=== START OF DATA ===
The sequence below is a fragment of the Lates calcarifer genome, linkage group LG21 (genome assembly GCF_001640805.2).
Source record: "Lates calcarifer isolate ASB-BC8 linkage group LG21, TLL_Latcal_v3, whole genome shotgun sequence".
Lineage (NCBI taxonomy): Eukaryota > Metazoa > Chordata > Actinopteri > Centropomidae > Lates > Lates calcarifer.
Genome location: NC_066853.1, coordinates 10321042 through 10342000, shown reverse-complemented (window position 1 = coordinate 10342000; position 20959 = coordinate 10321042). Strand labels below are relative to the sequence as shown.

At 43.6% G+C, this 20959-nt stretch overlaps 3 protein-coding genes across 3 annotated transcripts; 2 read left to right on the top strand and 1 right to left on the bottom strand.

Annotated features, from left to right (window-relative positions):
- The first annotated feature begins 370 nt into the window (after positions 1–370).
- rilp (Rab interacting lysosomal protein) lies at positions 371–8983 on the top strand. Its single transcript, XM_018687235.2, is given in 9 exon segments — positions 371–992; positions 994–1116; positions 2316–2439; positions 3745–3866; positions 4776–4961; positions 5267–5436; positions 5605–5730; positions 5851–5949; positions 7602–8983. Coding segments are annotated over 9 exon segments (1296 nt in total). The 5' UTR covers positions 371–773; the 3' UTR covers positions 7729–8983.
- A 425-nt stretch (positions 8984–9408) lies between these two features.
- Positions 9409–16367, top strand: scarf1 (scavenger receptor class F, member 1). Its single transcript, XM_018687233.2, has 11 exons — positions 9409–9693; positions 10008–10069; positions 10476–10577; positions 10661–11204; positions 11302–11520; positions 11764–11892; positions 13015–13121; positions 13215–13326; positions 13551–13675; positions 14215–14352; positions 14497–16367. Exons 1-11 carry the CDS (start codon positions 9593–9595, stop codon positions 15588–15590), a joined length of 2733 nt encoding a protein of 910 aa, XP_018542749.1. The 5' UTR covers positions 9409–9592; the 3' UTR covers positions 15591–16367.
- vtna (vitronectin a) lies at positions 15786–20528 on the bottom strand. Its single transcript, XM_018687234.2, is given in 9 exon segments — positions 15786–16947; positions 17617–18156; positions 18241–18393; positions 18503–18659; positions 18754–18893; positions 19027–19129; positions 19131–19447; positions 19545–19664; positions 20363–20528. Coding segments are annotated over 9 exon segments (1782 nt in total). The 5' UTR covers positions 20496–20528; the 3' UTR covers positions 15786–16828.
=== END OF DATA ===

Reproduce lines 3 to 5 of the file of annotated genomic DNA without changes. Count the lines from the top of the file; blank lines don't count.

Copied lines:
Lineage (NCBI taxonomy): Eukaryota > Metazoa > Chordata > Actinopteri > Centropomidae > Lates > Lates calcarifer.
Genome location: NC_066853.1, coordinates 10321042 through 10342000, shown reverse-complemented (window position 1 = coordinate 10342000; position 20959 = coordinate 10321042). Strand labels below are relative to the sequence as shown.

At 43.6% G+C, this 20959-nt stretch overlaps 3 protein-coding genes across 3 annotated transcripts; 2 read left to right on the top strand and 1 right to left on the bottom strand.